The second, more impressive/useful way, is visually within each file:

You will also notice that this adds a set of buttons below the code, which can be used to run the test for just the current file (based on the typical phpunit file/test naming structure, I assume) and to re-run the entire test suite.

To me, this integration is phenomenal, and is changing the way I work. This is a great example of an IDE conforming to your workflow, and proving new ways to do things; rather than fighting you and requiring you to change to it’s needs and ideals.

Other things of note, Netbeans 6.8 has Symfony project integration, and 6.9 is including Zend Framework integration, if those things appeal to you — I have yet to play with either, so can’t comment on their usefulness.

I can, without doubt, confidently say, that despite the few bugs, and some still immature minor things, Netbeans is my recommendation for an IDE.

Go grab Netbeans today.

– Davey

Detailed IDE Reviews: How do you want to do this?


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This post is over 6 years old and is probably out of date.

So, dear readers, I’m doing the IDE reviews for all of you guys and there’s two ways I can proceed:

I can take each of the requirements and do a single post per requirement with a writeup about it in detail for each of the 4 IDEs — then I was thinking for each new IDE I try, I can hit those same points. Or I can write up specifically on a single editor at a time, covering all of the requirements and I will also then review anything else about the editor etc.

I’d like to do a single post on the cross-platform technologies in play (Java Vs XUL) and on the Eclipse and Netbeans platforms (outside of any PHP plugins), but these fall outside of the scope of the original intention of reviewing the IDEs.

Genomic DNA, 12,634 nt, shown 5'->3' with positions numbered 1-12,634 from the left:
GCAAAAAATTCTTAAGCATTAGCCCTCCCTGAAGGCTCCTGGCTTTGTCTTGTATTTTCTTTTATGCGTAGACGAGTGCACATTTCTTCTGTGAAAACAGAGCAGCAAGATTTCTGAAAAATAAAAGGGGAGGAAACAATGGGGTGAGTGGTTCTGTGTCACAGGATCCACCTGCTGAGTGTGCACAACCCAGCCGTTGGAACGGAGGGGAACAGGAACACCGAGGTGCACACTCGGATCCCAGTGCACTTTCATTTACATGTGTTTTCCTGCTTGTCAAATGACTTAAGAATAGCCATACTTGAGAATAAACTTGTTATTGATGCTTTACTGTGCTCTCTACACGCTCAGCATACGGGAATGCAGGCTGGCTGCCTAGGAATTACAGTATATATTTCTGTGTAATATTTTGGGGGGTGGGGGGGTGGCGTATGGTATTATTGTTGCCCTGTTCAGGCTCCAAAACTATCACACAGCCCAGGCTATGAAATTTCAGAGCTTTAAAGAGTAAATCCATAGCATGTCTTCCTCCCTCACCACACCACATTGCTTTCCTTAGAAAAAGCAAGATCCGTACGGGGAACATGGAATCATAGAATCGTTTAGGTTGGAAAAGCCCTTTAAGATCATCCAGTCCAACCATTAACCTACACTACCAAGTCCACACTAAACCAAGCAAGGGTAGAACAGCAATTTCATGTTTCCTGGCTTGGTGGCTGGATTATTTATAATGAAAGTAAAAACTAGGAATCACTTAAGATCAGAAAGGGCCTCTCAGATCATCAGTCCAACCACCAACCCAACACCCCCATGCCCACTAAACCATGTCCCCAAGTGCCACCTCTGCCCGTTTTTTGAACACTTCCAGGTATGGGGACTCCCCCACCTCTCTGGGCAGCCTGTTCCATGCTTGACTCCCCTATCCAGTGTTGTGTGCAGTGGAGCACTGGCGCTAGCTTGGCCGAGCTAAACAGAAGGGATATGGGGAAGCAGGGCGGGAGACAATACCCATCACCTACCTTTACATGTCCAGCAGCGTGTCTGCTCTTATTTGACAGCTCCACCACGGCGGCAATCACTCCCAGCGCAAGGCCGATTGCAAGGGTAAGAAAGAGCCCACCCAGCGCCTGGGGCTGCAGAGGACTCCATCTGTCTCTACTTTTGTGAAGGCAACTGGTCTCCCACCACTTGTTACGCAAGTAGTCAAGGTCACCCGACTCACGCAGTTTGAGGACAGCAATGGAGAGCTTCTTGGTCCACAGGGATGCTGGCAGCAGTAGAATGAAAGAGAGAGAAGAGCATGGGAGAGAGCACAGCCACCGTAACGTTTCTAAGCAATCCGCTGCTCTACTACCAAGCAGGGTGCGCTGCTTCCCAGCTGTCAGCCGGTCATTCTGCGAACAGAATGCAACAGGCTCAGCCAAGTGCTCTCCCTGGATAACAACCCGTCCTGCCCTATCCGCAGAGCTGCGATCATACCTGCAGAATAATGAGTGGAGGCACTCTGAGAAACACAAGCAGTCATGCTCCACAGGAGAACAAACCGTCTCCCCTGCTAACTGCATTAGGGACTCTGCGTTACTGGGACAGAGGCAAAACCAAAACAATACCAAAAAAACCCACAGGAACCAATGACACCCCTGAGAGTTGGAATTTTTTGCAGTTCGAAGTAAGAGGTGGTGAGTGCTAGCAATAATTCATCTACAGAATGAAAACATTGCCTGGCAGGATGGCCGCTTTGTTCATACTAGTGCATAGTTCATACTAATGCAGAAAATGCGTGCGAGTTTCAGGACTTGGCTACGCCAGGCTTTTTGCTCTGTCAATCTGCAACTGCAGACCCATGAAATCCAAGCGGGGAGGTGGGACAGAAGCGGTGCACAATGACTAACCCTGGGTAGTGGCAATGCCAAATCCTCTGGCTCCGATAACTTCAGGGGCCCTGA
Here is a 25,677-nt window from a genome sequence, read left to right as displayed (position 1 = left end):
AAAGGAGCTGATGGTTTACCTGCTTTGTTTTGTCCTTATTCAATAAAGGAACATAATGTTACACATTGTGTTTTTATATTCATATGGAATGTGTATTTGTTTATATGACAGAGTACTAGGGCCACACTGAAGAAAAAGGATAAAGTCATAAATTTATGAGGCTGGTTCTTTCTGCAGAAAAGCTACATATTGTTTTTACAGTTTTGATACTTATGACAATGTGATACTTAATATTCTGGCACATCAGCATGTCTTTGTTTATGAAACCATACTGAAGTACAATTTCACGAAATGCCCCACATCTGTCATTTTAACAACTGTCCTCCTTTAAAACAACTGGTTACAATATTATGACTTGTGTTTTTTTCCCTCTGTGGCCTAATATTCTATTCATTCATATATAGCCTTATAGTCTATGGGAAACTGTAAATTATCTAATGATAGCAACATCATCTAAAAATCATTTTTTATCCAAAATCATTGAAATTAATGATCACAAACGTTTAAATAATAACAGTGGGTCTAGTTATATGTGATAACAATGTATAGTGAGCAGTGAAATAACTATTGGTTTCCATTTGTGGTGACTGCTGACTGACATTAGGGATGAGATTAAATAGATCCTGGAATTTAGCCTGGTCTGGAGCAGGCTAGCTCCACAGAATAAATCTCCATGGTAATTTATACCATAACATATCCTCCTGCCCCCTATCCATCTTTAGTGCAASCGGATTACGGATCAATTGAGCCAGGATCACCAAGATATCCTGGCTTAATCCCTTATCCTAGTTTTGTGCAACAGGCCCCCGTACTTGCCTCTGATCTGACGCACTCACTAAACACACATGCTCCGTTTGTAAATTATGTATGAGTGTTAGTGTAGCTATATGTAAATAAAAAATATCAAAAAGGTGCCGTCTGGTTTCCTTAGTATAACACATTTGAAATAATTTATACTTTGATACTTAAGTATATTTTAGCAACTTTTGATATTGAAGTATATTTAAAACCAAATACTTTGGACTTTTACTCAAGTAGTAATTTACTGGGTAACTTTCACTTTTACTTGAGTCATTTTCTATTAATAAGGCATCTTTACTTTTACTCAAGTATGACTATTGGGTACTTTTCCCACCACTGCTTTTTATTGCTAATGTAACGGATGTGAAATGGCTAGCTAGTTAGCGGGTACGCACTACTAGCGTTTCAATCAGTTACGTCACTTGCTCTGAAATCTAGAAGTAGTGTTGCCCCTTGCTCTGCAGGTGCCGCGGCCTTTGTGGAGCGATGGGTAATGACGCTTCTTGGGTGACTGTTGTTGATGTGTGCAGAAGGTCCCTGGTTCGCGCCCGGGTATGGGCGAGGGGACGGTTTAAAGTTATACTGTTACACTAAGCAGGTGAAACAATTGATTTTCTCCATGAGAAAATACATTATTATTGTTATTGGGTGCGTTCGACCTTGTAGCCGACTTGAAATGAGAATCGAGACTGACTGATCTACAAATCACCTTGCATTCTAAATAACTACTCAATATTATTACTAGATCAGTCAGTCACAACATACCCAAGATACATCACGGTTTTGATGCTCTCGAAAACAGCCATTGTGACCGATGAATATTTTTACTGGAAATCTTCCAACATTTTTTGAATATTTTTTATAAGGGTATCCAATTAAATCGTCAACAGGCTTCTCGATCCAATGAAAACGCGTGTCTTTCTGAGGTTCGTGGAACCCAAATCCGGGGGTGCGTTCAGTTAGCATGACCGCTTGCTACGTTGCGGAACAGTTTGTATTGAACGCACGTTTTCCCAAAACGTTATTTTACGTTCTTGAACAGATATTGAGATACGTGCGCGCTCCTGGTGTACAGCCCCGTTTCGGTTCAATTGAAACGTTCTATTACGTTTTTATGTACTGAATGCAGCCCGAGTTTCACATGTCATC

There are several incarnations of Eclipse I would like to review: Zend Studio for Eclipse, Aptana and PHPEclipse, I think perhaps I need a comparison table for Eclipse solutions on their own 😉


– Davey

IDE Comparison


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This post is over 6 years old and is probably out of date.

So it seems that some people want to know my opinions on different IDEs that I have tried in my quest to find a good upgrade path from Zend Studio 5.5  — as such, I have created a new page with an overview of my requirements, and a table comparing the various IDEs I have tried.

Check out the IDE Comparison

I plan to follow up the page with in-depth posts on each requirement and how each IDE matches up. Furthermore, any new IDEs I try will get a write-up on each of the requirements. Look for these in the coming weeks and months :)

– Davey

Update: surprisingly, it took over 2hrs to get an e-mail telling me that VIM was the perfect IDE; I expected it far sooner. VIM might be the perfect IDE for some, but not for me. Though I do use it daily as a text editor on remote systems and like it for that purpose. Also, it’s great for editing xdebug human-readable traces thanks to Derick Rethans vim syntax file.